Seeing the chain of project communications breaking down, with subcontractors e-mailing questions to architects and responses going to everyone in blizzards of chatter, Chris Ross, an electrical contractor in Sacramento,Calif., decided to restore order.
He created the project collaboration portal www.BuilditLive.com, which launched in late June with one major twist. “We are not the only collaboration tool. The main difference is that we are truly web-based,” Ross says. “There is no software to install, no license fees. It is hosted in the cloud.”
It costs $35 a month to host a project on the site and share documents, with no additional charge for anyone you invite. You can set up an account immediately with a credit card, online. “All you need is a computer with a Web connection and a browser,” Ross says.
If you have multiple projects, a single log-on accesses a dashboard that links to them all.
There is another twist: the site’s documents folder is accessible at any time with Mobile PlanRoom, a free iPad application that Ross designed for contractors, architects and engineers working in the field. The iPad’s touch screen lets users browse, open, read, and zoom-in on drawings. The documents are pulled live from the project’s document folder when users log on via the iPad’s wireless connection. The app is only compatible with iPads.
The BuilditLive portal, from Construction Connect Inc., Folsom, Calif., where Ross is CEO and founder, has features common to other hosted collaboration tools—like an e-mail notification system and the project dashboard—but it requires no support from users. They simply log on from any device with web access. It is construction oriented, with folders organized around building disciplines, although the folders can be renamed by the site owner. The storage capacity of each account is two gigabytes.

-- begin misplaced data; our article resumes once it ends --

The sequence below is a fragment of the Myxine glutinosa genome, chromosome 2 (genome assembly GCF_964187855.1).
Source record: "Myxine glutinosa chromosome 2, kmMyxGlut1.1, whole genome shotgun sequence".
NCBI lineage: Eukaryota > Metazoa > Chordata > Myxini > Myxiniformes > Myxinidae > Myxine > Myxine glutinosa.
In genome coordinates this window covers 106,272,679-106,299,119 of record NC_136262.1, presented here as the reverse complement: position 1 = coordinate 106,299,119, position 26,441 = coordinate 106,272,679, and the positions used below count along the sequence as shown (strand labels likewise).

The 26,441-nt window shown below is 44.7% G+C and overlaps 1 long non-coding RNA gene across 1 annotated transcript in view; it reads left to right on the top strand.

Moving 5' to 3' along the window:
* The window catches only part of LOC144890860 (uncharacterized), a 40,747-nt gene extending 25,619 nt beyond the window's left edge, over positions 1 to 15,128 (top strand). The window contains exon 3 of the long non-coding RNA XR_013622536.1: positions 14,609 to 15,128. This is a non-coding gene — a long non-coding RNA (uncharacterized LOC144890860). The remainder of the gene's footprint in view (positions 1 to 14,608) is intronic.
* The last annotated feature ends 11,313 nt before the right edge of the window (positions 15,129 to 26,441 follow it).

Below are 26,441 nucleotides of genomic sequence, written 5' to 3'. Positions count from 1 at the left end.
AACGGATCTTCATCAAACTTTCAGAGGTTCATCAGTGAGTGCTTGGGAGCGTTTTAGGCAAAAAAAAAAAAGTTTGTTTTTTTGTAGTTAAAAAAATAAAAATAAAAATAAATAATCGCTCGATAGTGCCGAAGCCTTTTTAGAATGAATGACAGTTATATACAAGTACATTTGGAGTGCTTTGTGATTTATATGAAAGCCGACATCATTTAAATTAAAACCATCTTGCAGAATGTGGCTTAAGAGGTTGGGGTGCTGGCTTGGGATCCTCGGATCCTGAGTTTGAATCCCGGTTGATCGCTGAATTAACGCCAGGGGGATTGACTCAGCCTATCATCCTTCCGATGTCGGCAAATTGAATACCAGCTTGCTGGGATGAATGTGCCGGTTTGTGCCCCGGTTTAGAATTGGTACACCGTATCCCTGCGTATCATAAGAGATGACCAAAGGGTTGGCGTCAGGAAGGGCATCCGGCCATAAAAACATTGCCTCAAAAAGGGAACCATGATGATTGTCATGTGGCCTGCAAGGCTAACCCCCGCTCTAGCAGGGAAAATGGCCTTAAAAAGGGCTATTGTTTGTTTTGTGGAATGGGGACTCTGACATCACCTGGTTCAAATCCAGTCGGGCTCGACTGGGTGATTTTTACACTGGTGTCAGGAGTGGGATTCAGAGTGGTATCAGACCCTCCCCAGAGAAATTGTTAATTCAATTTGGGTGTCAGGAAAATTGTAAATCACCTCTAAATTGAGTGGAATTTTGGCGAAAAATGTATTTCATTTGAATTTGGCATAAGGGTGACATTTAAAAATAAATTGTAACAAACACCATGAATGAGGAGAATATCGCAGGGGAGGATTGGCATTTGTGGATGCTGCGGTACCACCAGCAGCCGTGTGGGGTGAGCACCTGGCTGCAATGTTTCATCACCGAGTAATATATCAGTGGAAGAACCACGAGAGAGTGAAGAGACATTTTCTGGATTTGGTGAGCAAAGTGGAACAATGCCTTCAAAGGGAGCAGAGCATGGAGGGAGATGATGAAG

The site can be used as a giant FTP site, with all the latest drawings, specifications and information requests organized and available at any time. It has an integrated e-mail notification tool so that project participants can be alerted when new documents are posted.
The site owner pays for the service and can invite as many participants he wants, using names and e-mail addresses to sign them up. The owner controls permissions for users to upload, download, review and collaborate on documents and schedules. Permissions range from “managers” down through settings appropriate for sub-contractors, consultants, clients and guests. Those users with rights to upload documents can post them to the site in batches for fast processing.
The documents folder has a folder tree on one side of the screen, and a contents list on the other side. Hovering over an entry generates a thumbnail view of the document, which aids navigation.
In a serendipitous development that complements the arrival of Ross’s Construction Connect suite, Daniel Schulz, a Salt Lake City plumbing contractor, invented and recently started selling a $60 rugged iPad case made from a delivery driver’s metal clipboard box. Inside the box is a padded compartment for iPad storage.
Schulz says he built the prototype by modifying an existing clipboard box with foam saved from packaging. He bought the iPad in April on a friend’s advice because the down economy cost him his office staff—his wife, who had to take another job. He says he needed to become computer literate to keep up with e-mail so that he could respond to business opportunities as they arose during the day.
“Then I realized, if I am going to take this to work, I better have a nice case—something inconspicuous and at the same time very durable,” Schulz says. “I take it on the jobsite and set it next to my tools, and I am able to do my work and do the office work at the same time.”
See it at http://www.HardCaseForiPad.com.